clock menu more-arrow no yes mobile

Filed under:

reyes our hopes

well, they lost a game but they gained a pitcher. outstanding tradeoff.

the season just got a lot more interesting.

how refreshing was it to see a guy get batters out on pitches inside the strike zone? to see him attack hitters rather than nibble at corners? working with no margin for error -- the kid never had a lead -- against a potent lineup in a hitter's park, reyes went right after the white sox; he fell behind in the count against only 6 of the 26 batters he faced, and 4 of those occurred in the first trip through the lineup.

even la russa/dunc had to have been impressed; they like competitors. they also like pitchers who throw complete games when the bullpen desperately needs rest; maybe those two old buzzards will start to warm up to the kid a little. here are some of la russa's postgame thoughts, from matt leach's recap:

"That's as big a test as you're going to have. [It's a] 0-0 game with quality hitters at the plate. It was great to see. He didn't change anything. That's the way he pitched for them not to have any real rallies. That was a wow performance."

"What a performance. It shows you there's no justice when he's the losing pitcher. He should have gotten a no-decision at worst. That was really good."

in just 90 pitches, the kid erased the previous two nights' demoralizing mound scenes and gave us pissed-off petes something to feel good about. he could be the missing #2 pitcher we've been pining away for, the guy you can throw in october -- on carptenter's nights off -- who inpsires confidence on our side and doubt in the opposition's. emphasize could be -- it was only one game, after all. but he came into a tense situation and pitched with great composure, more than standing up to the circumstances . . . . well, even that's not entirely true. he seemed oblivious to the circumstances, which is even better. and he was also unshaken by the additional tension he created for himself by carrying a no-hitter into the 7th inning. he told joe strauss at the p-d, "I never really thought about (a no- hitter). I was just happy to keep the team within striking distance." i like the attitude, and the statement rings true. he appeared to be as relaxed as if he were pitching at a sunday picnic. or for memphis. or even for kansas city.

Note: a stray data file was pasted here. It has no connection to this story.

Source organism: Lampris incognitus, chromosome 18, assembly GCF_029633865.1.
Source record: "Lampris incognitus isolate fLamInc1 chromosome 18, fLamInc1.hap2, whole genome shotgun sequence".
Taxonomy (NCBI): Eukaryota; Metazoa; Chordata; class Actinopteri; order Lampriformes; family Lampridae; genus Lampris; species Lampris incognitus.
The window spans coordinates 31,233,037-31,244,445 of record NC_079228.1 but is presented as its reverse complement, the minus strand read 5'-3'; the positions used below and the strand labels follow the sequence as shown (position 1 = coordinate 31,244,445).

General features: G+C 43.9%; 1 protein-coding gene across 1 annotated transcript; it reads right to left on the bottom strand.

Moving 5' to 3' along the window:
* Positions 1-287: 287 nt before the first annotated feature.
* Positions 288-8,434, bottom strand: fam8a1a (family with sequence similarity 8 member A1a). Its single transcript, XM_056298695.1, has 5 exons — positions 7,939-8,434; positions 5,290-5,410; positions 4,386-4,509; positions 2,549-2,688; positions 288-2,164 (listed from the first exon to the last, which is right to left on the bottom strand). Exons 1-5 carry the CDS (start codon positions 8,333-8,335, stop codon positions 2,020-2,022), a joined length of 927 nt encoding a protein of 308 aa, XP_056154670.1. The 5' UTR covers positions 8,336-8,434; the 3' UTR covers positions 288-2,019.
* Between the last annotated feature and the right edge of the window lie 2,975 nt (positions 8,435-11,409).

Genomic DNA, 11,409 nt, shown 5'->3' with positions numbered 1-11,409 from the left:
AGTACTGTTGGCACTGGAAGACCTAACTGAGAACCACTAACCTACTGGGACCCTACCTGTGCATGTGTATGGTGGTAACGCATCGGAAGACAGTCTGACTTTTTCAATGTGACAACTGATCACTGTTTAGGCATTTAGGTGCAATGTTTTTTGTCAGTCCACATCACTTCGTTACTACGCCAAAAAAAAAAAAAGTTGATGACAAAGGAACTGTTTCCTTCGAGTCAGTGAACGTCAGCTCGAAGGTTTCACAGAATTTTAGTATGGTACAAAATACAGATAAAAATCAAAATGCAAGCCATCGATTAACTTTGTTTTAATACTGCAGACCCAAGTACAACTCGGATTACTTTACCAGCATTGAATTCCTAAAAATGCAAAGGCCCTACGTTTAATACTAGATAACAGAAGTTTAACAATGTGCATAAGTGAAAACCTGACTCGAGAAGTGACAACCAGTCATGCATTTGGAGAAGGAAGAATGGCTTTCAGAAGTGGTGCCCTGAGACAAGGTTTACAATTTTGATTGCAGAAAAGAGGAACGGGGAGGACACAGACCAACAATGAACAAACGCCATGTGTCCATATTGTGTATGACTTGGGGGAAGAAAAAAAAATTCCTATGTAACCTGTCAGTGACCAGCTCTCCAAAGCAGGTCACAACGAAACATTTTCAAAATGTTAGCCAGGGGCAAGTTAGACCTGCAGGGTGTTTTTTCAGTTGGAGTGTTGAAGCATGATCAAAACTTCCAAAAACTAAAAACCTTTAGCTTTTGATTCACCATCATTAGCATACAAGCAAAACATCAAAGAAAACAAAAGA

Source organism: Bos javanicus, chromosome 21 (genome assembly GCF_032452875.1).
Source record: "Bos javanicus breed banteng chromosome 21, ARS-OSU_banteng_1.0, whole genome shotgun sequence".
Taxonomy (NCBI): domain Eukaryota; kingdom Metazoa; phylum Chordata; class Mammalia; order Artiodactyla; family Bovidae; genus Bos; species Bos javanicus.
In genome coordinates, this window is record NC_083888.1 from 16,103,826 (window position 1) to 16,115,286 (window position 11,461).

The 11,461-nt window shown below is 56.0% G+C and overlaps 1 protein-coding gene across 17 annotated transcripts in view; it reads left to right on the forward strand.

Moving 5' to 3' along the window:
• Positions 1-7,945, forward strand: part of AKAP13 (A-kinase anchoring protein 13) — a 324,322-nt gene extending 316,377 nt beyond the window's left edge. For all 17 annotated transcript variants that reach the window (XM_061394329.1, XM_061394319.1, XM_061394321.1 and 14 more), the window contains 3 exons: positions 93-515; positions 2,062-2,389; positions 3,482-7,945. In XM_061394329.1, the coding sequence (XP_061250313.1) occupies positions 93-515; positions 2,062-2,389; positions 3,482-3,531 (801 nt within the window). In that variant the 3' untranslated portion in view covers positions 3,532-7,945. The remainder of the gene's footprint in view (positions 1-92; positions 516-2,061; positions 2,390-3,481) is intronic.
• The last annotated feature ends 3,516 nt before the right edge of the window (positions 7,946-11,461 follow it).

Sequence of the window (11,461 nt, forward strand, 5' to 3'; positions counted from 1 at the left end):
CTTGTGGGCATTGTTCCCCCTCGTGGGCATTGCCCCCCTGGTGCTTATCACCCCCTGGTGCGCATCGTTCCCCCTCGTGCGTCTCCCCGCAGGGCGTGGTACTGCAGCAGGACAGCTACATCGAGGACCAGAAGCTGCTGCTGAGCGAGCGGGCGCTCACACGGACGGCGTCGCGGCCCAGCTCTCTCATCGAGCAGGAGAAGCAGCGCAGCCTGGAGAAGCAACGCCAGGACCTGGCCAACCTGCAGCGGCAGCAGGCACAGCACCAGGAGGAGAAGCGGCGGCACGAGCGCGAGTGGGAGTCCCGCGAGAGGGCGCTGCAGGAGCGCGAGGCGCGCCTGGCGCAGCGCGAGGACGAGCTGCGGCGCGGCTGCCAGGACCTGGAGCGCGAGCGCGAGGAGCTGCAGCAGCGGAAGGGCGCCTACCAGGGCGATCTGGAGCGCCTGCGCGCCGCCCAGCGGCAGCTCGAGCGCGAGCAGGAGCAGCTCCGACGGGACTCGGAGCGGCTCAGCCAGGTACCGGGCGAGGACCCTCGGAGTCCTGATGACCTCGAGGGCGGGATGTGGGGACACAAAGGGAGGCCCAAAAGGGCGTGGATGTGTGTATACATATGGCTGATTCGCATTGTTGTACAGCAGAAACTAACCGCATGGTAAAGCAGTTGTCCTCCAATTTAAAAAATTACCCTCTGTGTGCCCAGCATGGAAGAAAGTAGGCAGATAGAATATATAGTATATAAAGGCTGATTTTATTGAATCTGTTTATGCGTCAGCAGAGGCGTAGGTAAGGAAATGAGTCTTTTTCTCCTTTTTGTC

in the end, he got beat by a great hitter -- no shame in that. it may not have been a coincidence that thome homered on the 1st pitch after having stayed at the plate for 9 pitches in his previous at-bat; got himself a good look at the rookie, saw that reyes was throwing nothing but strikes, and went up there looking for a fastball down in the zone; didn't miss his pitch.

guys with 450+ career homers will do that to you sometimes.

the universe being what it is -- baseball being what it is -- we should not be surprised that the offense, so fecund in alberto's absence, became barren upon his return. that, too, is only one game, but it underscores what is, in my mind, still a pressing concern for this team -- the lack of punch. the cards' designated hitters the last two games were a part-time infielder and a reserve outfielder who'll prob'y be back in the minors (or out of baseball) by the end of next month. the other team's dh was jim thome. the cardinals do have chris duncan, who's slugging .600 . . . but also has 0 walks vs 14 strikeouts, and is whiffing more than a third of the time. hard to sustain an acceptable level of production when you're failing to make contact that routinely. those k/w numbers remind me of the sev'l occasions (i can immediately think of 3) in which duncan came up with the bases loaded, ran the count full . . . . and then got himself out by swinging and missing at ball 4. he's a far sight better than timo perez, don't get me wrong; but i can understand why they might send him down with instructions to work on a few things.

and speaking of albert's return. . . . didn't expect to see him back this soon, and am frankly not happy to see it. a few days after the injury, i wrote this:

he will no doubt demand to come back before he's ready -- that's his nature -- so it'll be up to the team to keep him out of action until it's truly safe for him to play again, with minimal risk of re-aggravating the injury. but suppose it's early july and the cards are feeling heat from the astros, or they've fallen a few games behind the reds, and albert says "get me out there dammit, i'm fine, i gotta help the team" . . . . will the cards impose the discipline necessary to avoid a foolish risk? or will anxiety cloud la russa's judgment?
panic move, or well-considered decision; you be the judge. at that time, i was thinking early july might be an imprudently proxmiate date for his return -- i was like, "give him the full six weeks" -- but under the present circumstances i guess i'd say i would have settled for early july. . . . . here's what will carroll wrote just yesterday at baseball prospectus, well before the surprise announcement that pujols would play:
Albert Pujols is pushing for his return, continuing to pass all the challenges that the St. Louis medical staff puts in front of him. . . . . Pujols isn't outside the timeline for a [return from a] mild oblique strain, though he is well within the period where recurrences happen, the ones that are always worse than the original injury.
i keep putting up the link to this post, written last week. . . . . tony has gotten away with this sort of stuff before, but when you're playing chicken you better have a 1.000 winning percentage; .900 is the same as .000.

and now i'll just shut up.